Known for her one-of-a-kind carvings of bears, squirrels, bulls, and other native animals Amanda Crowe (DIP 1952) was renowned for her contributions to the art world and her preservation of her Cherokee heritage and traditions. Her legacy was recently celebrated in article by Artsy magazine which detailed her artistic journey and how she found her way back to North Carolina and the ancestral homeland of the Eastern Band of Cherokee Indians.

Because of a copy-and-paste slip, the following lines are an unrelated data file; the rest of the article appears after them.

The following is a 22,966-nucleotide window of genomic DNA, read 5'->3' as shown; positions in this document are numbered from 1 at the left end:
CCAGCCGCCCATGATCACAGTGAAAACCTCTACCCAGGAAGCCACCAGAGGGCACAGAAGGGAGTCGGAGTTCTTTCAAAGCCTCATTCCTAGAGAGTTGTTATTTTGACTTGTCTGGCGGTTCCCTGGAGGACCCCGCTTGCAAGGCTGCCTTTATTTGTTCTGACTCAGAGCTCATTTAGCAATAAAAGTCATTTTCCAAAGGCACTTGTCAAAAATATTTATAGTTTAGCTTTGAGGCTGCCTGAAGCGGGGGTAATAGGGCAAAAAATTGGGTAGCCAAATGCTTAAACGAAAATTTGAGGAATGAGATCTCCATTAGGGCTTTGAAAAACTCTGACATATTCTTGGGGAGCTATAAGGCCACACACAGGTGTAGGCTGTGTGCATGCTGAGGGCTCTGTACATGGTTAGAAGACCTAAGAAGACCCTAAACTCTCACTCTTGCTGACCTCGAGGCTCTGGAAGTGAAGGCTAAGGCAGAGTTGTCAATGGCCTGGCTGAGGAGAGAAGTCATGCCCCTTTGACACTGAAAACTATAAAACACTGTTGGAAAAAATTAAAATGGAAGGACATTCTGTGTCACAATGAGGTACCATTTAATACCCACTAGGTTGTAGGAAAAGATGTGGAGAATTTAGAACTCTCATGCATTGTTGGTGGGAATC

Crowe’s most recognizable sculptures were made between the 1950s and her death in 2004. She grew up surrounded by objects carved by other members of her tribe and was inspired to start carving as well. She later studied at SAIC where she experimented with sculptural mediums like plaster, stone, metal, and carved wood. According to Artsy, Barbara Duncan of the Museum of the Cherokee Indian described Crowe's impact in her obituary in the Citizen-Times saying, “Whether you look at her art as modern art, Cherokee art, or Appalachian folk art, Amanda Crowe was a tremendous artist. She will have a lasting impact on this community for generations.”